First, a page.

Abstract 15046: Lower Occurrence of Atrial Fibrillation on 48-Hour Holter in African-Americans Than Whites
Introduction: Studies of atrial fibrillation (AF) based on 12-lead ECGs, hospital claims, and medical records have found a lower AF prevalence, but counterintuitively an adverse cardiovascular disease risk profile in African-Americans (AAs) than Whites.
Hypothesis: Based on equal duration of ambulatory ECG monitoring (aECG), AF prevalence will be comparable in AAs and Whites.
Methods: We performed 48-hour aECG in a biracial sample of 1193 participants (mean age 74 years (SE 0.18), 62% AA, 64% female) at two of the Atherosclerosis Risk in Communities (ARIC) centers (Jackson, MS; Forsyth, NC). We administered questionnaires during a standardized 1-hour clinic visit and placed aECG monitor (SEER Light Extend Compact Digital Holter Recorder; GE, Milwaukee, WI), which was worn for 48 hours during usual activities. Reading, quality control, and analysis of recordings were performed by a central ECG lab (EPICARE, Wake Forest School of Medicine, Winston Salem, NC). An AF event was defined as any duration of AF (>0%), and persistent AF and paroxysmal AF were defined as 99-100% and <10% AF duration, respectively. We used logistic regression to estimate odds ratios and 95% CIs for occurrence of AF in AAs versus whites.
Results: African-Americans were more likely than Whites to have hypertension and diabetes, but not coronary heart disease. The prevalence of AF detected by aECG was lower in AAs than Whites (2.6% versus 5.8%, p<0.005); 18 participants (9 per race group) had previously undetected AF. Among those with AF detected by Holter, the prevalence of persistent AF was higher in Whites than AAs (73% versus 47%). Paroxysmal AF, however, was higher for AAs than whites (21% versus 8%). Symptoms with AF were similar in Whites and AAs (19% versus 16%). Prevalent AF on prior ECG, a prior hospitalization, or the aECG, was also lower in AAs than Whites (4.4% versus 10.9%, p<0.0001). The age-adjusted OR (95%CI) for AF on Holter in AAs versus Whites was 0.41 (0.26-0.64). For persistent AF, it was 0.29 (0.13-0.65).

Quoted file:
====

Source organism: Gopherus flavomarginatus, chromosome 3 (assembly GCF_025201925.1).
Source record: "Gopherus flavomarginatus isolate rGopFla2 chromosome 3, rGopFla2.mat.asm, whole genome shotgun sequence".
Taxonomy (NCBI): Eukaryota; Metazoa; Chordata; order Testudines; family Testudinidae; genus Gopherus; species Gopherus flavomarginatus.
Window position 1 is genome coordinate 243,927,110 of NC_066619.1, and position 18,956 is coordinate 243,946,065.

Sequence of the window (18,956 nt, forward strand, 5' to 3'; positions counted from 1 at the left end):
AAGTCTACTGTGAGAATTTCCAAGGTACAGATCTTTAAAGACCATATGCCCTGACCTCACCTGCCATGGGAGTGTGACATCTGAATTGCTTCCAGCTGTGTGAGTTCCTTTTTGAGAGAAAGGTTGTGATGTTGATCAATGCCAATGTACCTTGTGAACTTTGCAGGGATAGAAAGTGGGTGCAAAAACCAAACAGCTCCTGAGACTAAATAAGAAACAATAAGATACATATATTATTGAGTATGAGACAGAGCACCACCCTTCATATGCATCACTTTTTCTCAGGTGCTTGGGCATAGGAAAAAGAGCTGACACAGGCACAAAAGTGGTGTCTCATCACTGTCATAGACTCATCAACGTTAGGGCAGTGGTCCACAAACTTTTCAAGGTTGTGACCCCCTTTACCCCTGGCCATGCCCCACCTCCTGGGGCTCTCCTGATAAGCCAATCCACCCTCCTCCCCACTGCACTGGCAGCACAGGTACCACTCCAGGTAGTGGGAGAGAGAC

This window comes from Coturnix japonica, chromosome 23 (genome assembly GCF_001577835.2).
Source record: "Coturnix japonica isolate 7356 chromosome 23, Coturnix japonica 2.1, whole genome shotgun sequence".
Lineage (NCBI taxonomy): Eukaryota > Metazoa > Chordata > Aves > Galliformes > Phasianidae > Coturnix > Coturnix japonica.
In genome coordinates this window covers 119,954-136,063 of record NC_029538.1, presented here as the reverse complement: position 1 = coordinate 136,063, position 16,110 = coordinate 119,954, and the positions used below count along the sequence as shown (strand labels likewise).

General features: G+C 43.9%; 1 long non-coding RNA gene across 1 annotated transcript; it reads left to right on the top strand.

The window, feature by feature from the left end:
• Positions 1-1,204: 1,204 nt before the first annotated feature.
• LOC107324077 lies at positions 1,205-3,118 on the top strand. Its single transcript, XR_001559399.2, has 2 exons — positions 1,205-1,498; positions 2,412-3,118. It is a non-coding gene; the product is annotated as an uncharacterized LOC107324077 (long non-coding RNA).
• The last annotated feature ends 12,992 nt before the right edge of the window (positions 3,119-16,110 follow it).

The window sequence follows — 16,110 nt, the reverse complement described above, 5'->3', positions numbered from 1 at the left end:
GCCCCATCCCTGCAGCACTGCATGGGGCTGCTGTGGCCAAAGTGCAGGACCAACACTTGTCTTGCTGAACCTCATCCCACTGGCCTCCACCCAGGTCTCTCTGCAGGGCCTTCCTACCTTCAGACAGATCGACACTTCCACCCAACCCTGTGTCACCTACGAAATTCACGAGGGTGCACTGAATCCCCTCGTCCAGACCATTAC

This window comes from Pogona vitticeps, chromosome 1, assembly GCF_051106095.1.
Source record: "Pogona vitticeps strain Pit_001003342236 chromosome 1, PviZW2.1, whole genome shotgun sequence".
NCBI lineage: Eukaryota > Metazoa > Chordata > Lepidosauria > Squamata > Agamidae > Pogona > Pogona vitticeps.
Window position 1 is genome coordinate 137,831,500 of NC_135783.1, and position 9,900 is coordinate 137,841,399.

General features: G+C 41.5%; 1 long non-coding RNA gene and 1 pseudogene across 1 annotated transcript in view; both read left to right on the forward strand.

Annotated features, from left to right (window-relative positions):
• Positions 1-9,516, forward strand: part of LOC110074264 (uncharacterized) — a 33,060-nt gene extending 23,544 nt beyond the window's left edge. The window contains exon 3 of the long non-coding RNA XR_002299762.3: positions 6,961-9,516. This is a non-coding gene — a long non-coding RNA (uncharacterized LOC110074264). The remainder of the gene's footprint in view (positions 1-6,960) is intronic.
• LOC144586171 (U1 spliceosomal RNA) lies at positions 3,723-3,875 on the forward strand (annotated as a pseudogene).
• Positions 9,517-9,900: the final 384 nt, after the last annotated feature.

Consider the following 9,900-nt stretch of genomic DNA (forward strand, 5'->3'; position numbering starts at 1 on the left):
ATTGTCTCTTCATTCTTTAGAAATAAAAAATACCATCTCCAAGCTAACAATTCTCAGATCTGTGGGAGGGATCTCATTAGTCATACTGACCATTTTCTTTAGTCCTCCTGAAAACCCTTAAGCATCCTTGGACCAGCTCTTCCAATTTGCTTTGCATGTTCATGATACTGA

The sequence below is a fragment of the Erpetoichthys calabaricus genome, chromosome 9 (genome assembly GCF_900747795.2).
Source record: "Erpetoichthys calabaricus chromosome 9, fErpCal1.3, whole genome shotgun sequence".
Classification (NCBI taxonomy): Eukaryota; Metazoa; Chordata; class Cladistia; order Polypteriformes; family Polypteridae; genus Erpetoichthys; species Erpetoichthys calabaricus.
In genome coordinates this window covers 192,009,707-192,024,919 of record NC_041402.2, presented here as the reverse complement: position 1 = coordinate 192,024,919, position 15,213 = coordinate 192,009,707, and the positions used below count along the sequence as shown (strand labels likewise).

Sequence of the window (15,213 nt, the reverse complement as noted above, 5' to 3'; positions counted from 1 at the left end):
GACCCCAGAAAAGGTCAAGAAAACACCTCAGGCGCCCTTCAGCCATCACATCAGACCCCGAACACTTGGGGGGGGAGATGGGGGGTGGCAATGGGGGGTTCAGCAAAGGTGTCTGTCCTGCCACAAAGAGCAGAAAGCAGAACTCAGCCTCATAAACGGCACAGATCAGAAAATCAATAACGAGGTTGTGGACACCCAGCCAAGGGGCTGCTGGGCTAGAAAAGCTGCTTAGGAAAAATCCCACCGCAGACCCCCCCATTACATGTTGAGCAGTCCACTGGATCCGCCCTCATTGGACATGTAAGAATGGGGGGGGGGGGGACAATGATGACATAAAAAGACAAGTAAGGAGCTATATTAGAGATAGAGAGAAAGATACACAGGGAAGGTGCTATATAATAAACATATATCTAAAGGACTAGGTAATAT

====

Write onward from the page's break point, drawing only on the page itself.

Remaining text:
Conclusion: Based on an equal duration aECG, AF was less prevalent and more often paroxysmal in AA than White older adults. Although overall detection of new AF cases with aECG was low, future studies should consider longer-term monitoring to characterize AF in population subgroups.
Author Disclosures: L.R. Loehr: None. E.Z. Soliman: None. A.K. Poon: None. E.A. Whitsel: None. A. Alonso: None. L.Y. Chen: None. L. Wruck: None. T.H. Mosley: None. L. Wagenknecht: None. G. Heiss: None.
- © 2016 by American Heart Association, Inc.